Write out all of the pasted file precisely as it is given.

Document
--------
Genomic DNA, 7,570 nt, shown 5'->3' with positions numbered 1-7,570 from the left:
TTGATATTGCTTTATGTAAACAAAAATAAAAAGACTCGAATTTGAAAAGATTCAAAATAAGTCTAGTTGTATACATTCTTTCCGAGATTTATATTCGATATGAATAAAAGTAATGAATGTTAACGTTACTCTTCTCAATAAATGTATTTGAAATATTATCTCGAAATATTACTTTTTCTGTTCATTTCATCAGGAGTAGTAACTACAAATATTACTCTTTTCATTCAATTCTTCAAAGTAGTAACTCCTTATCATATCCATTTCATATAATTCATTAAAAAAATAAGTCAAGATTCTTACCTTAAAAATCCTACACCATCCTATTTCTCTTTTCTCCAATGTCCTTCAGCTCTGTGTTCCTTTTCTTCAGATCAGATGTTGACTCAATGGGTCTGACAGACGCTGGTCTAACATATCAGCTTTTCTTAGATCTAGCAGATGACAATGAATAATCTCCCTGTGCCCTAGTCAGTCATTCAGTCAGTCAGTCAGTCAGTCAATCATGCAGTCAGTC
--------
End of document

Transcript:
Genomic DNA, 7,570 nt, shown 5'->3' with positions numbered 1-7,570 from the left:
TTGATATTGCTTTATGTAAACAAAAATAAAAAGACTCGAATTTGAAAAGATTCAAAATAAGTCTAGTTGTATACATTCTTTCCGAGATTTATATTCGATATGAATAAAAGTAATGAATGTTAACGTTACTCTTCTCAATAAATGTATTTGAAATATTATCTCGAAATATTACTTTTTCTGTTCATTTCATCAGGAGTAGTAACTACAAATATTACTCTTTTCATTCAATTCTTCAAAGTAGTAACTCCTTATCATATCCATTTCATATAATTCATTAAAAAAATAAGTCAAGATTCTTACCTTAAAAATCCTACACCATCCTATTTCTCTTTTCTCCAATGTCCTTCAGCTCTGTGTTCCTTTTCTTCAGATCAGATGTTGACTCAATGGGTCTGACAGACGCTGGTCTAACATATCAGCTTTTCTTAGATCTAGCAGATGACAATGAATAATCTCCCTGTGCCCTAGTCAGTCATTCAGTCAGTCAGTCAGTCAGTCAATCATGCAGTCAGTC